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ARS Home » Plains Area » Manhattan, Kansas » Center for Grain and Animal Health Research » Hard Winter Wheat Genetics Research » Research » Publications at this Location » Publication #376577

Research Project: Genetic Improvement of Biotic and Abiotic Stress Tolerance and Nutritional Quality in Hard Winter Wheat

Location: Hard Winter Wheat Genetics Research

Title: Analyzing molecular basis of heat-induced loss-of-wheat resistance to hessian fly (Diptera: Cecidomyiidae) Infestation using RNA-sequencing

Author
item ZHU, LIECENG - Fayetteville State University
item YUAN, JIAZHENG - Fayetteville State University
item O'NEAL, JORDAN - Fayetteville State University
item BROWN, DARIA - Fayetteville State University
item Chen, Ming-Shun

Submitted to: Journal of Economic Entomology
Publication Type: Peer Reviewed Journal
Publication Acceptance Date: 3/9/2020
Publication Date: 4/25/2020
Citation: Zhu, L., Yuan, J., O'Neal, J., Brown, D., Chen, M. 2020. Analyzing molecular basis of heat-induced loss-of-wheat resistance to hessian fly (Diptera: Cecidomyiidae) Infestation using RNA-sequencing. Journal of Economic Entomology. 113(3), 2020, 1504–1512. https://doi.org/10.1093/jee/toaa058.
DOI: https://doi.org/10.1093/jee/toaa058

Interpretive Summary: Hessian fly is one of the most destructive pests of wheat. It has been managed mainly by using wheat cultivars with genetic resistance. However, most resistance genes against Hessian fly are not effective at higher temperatures. We studied gene expression levels at different temperatures in two different resistant wheat lines. We found that heat stress changes gene expression and may impair the ability of wheat plants to respond by synthesis of defensive compounds or strengthening cell walls. A better understanding of the molecular basis for the loss of resistance under heat stress may lead to more stable and durable resistance strategies.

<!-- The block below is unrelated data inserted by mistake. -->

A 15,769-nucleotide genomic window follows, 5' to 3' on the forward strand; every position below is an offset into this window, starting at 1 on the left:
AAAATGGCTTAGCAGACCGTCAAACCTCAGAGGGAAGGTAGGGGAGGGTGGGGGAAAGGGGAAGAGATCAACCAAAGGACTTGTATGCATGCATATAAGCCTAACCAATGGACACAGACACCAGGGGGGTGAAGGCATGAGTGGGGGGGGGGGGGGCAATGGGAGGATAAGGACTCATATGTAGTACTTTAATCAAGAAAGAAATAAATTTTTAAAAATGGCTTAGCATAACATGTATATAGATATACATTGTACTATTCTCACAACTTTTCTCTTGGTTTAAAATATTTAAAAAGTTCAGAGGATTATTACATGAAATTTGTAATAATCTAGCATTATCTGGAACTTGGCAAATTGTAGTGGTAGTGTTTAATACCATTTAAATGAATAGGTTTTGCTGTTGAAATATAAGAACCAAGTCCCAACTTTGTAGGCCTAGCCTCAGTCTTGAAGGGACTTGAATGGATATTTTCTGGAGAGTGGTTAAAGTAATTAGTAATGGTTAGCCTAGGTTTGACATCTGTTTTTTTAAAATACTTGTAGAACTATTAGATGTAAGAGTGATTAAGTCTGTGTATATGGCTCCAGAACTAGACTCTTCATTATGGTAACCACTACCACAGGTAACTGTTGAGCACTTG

Technical Abstract: Heat stress compromises wheat resistance to Hessian fly (HF, Mayetiola destructor (Say)) (Diptera: Cecidomyiidae) infestation. The objective of this research is to analyze the molecular basis of heat-induced loss of wheat resistance to HF infestation using RNA Sequencing (RNA-seq). To this end, two resistant wheat cultivars Molly and Caldwell containing the resistance genes H13 and H6, respectively, were infested with an avirulent HF biotype GP and treated with different temperatures to examine the impact of heat stress on their resistance phenotypes Tissue samples collected from HF feeding sites in Molly plants were subjected to RNA-seq analysis to determine the effect of heat stress on transcript expression of genes in wheat plants. Our results indicate that resistance to HF infestation in Caldwell is more sensitive to heat stress than that in Molly, and that heat stress down-regulates most genes involved in primary metabolism and biosynthesis of lignin and cuticular wax, but up-regulate most or all genes involved in auxin and 12-oxo-phytodienoic acid (OPDA) signaling pathways. Our results and previous reports suggest that heat stress may impair the processes in wheat plants that produce and mobilize chemical resources needed for synthesizing defensive compounds, weaken cell wall and cuticle defense, decrease OPDA signaling, but increase auxin signaling, leading to the suppressed resistance and activation of susceptibility.